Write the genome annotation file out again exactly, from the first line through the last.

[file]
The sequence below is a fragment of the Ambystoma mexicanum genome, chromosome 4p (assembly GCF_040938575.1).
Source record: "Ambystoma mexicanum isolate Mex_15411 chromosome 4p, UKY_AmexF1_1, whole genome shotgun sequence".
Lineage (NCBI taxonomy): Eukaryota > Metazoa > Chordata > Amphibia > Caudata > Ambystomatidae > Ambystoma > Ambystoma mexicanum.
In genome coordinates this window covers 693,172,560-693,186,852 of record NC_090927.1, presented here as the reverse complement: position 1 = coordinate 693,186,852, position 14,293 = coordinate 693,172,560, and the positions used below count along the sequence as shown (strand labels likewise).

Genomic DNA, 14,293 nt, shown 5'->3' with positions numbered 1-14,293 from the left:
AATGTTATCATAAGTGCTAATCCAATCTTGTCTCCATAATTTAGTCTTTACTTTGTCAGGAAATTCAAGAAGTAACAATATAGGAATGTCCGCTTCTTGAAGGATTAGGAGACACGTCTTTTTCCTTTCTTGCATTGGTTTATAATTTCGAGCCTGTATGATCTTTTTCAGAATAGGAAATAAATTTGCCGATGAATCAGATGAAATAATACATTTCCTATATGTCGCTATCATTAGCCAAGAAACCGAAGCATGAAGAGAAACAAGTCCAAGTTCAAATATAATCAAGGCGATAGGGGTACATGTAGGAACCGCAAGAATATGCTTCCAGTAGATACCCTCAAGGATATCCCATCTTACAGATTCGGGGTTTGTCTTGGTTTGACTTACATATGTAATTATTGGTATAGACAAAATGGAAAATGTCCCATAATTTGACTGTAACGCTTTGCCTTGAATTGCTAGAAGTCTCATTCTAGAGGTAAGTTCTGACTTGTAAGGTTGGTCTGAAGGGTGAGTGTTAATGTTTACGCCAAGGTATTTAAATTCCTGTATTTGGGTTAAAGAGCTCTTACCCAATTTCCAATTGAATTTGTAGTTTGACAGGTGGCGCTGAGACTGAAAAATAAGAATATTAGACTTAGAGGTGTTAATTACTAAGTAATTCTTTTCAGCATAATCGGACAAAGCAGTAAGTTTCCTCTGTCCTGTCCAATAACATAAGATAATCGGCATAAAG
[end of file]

The sequence below is a fragment of the Ambystoma mexicanum genome, chromosome 4p (assembly GCF_040938575.1).
Source record: "Ambystoma mexicanum isolate Mex_15411 chromosome 4p, UKY_AmexF1_1, whole genome shotgun sequence".
Lineage (NCBI taxonomy): Eukaryota > Metazoa > Chordata > Amphibia > Caudata > Ambystomatidae > Ambystoma > Ambystoma mexicanum.
In genome coordinates this window covers 693,172,560-693,186,852 of record NC_090927.1, presented here as the reverse complement: position 1 = coordinate 693,186,852, position 14,293 = coordinate 693,172,560, and the positions used below count along the sequence as shown (strand labels likewise).

Genomic DNA, 14,293 nt, shown 5'->3' with positions numbered 1-14,293 from the left:
AATGTTATCATAAGTGCTAATCCAATCTTGTCTCCATAATTTAGTCTTTACTTTGTCAGGAAATTCAAGAAGTAACAATATAGGAATGTCCGCTTCTTGAAGGATTAGGAGACACGTCTTTTTCCTTTCTTGCATTGGTTTATAATTTCGAGCCTGTATGATCTTTTTCAGAATAGGAAATAAATTTGCCGATGAATCAGATGAAATAATACATTTCCTATATGTCGCTATCATTAGCCAAGAAACCGAAGCATGAAGAGAAACAAGTCCAAGTTCAAATATAATCAAGGCGATAGGGGTACATGTAGGAACCGCAAGAATATGCTTCCAGTAGATACCCTCAAGGATATCCCATCTTACAGATTCGGGGTTTGTCTTGGTTTGACTTACATATGTAATTATTGGTATAGACAAAATGGAAAATGTCCCATAATTTGACTGTAACGCTTTGCCTTGAATTGCTAGAAGTCTCATTCTAGAGGTAAGTTCTGACTTGTAAGGTTGGTCTGAAGGGTGAGTGTTAATGTTTACGCCAAGGTATTTAAATTCCTGTATTTGGGTTAAAGAGCTCTTACCCAATTTCCAATTGAATTTGTAGTTTGACAGGTGGCGCTGAGACTGAAAAATAAGAATATTAGACTTAGAGGTGTTAATTACTAAGTAATTCTTTTCAGCATAATCGGACAAAGCAGTAAGTTTCCTCTGTCCTGTCCAATAACATAAGATAATCGGCATAAAG